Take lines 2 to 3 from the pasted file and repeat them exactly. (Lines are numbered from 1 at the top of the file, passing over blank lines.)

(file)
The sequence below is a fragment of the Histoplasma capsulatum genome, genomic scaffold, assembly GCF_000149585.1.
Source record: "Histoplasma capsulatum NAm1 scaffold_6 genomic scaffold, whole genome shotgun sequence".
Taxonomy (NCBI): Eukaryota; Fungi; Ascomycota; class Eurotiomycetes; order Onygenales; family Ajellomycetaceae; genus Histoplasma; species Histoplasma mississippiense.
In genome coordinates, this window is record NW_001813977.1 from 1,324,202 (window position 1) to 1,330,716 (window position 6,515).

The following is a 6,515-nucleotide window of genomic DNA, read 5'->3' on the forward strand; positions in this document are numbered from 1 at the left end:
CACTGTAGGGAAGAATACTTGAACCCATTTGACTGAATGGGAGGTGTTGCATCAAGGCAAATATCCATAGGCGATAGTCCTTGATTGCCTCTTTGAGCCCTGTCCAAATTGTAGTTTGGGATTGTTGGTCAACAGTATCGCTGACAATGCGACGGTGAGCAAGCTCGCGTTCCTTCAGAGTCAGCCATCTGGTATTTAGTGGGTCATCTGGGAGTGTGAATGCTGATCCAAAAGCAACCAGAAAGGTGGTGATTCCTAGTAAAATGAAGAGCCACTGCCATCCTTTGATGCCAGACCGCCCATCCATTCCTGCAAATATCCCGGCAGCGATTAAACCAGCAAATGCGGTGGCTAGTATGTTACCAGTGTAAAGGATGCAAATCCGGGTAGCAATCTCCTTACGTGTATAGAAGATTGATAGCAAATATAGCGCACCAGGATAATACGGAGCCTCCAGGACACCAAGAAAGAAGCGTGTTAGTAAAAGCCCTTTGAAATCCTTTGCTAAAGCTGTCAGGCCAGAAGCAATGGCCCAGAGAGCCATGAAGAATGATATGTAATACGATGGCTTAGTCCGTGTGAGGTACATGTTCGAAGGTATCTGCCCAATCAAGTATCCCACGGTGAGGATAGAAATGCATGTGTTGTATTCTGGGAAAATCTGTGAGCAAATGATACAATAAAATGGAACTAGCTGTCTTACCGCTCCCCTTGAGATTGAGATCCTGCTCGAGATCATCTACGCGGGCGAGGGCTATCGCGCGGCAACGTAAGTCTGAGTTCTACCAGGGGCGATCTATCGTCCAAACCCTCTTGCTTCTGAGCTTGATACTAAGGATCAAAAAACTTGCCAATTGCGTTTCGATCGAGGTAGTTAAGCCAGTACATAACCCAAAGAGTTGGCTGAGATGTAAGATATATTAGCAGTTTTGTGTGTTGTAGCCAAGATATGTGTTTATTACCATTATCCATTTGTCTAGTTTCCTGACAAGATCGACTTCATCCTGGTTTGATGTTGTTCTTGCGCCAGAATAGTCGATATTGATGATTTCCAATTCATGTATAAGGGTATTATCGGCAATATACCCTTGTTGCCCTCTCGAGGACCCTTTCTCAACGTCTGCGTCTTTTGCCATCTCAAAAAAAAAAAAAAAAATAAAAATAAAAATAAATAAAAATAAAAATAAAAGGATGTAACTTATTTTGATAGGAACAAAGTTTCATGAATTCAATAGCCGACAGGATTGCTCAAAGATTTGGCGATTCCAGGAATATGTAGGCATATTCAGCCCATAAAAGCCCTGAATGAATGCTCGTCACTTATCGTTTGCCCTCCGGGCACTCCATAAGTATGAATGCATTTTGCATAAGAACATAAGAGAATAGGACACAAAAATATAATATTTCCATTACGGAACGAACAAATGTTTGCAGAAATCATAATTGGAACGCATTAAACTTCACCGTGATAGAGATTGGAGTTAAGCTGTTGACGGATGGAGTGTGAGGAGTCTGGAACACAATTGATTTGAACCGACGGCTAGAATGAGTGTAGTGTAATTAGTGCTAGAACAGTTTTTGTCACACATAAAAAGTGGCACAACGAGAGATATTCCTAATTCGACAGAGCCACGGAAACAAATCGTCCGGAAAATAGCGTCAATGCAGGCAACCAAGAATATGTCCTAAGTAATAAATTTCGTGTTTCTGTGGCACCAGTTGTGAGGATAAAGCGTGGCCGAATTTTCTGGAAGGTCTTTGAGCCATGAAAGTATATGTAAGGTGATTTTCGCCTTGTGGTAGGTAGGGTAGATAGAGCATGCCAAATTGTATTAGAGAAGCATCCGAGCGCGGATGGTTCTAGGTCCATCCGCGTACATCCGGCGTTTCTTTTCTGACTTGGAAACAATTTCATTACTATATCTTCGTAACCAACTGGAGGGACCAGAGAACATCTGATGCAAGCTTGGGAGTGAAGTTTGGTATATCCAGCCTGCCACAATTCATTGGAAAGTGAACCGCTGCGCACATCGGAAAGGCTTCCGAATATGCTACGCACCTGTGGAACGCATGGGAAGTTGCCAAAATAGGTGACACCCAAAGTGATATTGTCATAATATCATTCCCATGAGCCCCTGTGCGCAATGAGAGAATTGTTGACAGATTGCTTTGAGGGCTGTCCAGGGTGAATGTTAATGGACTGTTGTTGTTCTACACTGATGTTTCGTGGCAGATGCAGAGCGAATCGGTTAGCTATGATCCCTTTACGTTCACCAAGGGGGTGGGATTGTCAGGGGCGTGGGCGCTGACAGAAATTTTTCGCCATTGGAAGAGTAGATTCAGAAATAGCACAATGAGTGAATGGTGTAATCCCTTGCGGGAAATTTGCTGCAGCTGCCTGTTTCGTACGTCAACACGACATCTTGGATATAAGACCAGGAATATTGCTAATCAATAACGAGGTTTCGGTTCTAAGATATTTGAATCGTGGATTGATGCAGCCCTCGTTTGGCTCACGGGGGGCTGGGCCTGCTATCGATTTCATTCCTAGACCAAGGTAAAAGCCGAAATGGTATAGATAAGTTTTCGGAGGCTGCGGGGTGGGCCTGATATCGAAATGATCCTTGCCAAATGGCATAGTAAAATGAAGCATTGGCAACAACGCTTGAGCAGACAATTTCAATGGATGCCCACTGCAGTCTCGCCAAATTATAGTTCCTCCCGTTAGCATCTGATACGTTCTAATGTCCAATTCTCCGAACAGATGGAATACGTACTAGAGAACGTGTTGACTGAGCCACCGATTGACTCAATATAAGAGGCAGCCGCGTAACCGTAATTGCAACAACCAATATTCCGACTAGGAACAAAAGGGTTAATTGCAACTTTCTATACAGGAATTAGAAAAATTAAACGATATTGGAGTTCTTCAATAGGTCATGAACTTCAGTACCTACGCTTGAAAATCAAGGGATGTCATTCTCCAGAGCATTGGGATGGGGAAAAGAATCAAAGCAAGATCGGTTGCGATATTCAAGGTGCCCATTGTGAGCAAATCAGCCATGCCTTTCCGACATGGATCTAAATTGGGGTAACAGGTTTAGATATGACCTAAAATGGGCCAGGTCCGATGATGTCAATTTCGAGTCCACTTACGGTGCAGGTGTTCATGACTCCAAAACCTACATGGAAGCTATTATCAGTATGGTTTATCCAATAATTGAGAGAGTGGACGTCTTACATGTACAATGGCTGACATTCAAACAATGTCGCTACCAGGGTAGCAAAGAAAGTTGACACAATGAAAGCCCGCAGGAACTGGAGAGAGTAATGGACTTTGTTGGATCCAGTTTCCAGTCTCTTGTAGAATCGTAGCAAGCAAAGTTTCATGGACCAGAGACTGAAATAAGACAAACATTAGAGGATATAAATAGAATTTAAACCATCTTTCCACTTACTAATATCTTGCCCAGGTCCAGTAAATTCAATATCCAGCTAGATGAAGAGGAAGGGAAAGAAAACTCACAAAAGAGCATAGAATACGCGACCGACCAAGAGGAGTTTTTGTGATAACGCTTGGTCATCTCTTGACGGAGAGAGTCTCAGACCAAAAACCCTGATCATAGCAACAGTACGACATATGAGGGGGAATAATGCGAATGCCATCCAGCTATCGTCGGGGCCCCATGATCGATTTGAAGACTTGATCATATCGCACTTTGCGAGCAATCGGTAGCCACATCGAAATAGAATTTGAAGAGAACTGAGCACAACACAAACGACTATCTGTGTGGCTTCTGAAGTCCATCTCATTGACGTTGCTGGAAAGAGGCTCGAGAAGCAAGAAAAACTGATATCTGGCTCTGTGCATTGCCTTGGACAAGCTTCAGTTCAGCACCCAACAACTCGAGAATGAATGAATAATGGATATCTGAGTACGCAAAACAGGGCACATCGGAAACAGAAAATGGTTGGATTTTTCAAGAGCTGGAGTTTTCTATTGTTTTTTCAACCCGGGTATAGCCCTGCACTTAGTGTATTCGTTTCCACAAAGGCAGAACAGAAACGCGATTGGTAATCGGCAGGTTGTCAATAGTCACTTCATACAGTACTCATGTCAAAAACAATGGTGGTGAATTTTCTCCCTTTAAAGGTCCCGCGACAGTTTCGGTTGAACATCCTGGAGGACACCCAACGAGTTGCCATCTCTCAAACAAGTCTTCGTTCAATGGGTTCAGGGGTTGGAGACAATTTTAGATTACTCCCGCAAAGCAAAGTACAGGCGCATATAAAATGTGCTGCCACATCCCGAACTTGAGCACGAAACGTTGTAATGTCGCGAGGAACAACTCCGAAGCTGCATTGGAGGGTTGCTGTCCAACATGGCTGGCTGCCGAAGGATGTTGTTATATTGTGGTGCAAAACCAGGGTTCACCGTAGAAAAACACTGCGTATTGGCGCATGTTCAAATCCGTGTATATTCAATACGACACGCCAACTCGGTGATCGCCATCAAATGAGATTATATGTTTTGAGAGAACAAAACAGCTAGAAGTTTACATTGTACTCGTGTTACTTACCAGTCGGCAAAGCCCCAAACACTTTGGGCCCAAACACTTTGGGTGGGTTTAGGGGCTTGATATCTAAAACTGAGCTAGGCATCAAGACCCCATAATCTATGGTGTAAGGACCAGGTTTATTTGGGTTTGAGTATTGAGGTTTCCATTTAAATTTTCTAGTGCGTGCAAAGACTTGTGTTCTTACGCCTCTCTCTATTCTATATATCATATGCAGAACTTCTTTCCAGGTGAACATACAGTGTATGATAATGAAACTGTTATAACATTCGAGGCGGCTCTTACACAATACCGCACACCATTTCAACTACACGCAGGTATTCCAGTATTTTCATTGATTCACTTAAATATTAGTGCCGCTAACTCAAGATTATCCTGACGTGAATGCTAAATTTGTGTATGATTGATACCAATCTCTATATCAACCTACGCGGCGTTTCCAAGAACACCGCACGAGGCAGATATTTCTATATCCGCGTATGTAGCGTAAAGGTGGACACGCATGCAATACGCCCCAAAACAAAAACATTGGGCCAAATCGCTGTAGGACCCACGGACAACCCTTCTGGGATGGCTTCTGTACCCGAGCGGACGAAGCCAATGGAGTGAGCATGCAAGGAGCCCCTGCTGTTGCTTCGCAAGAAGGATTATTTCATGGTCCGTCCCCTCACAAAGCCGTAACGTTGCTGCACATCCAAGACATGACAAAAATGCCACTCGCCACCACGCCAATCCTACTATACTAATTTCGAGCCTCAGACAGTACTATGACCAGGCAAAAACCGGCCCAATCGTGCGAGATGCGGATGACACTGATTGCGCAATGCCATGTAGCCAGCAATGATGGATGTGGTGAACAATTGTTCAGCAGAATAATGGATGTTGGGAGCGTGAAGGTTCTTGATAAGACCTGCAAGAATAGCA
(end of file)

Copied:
Source record: "Histoplasma capsulatum NAm1 scaffold_6 genomic scaffold, whole genome shotgun sequence".
Taxonomy (NCBI): Eukaryota; Fungi; Ascomycota; class Eurotiomycetes; order Onygenales; family Ajellomycetaceae; genus Histoplasma; species Histoplasma mississippiense.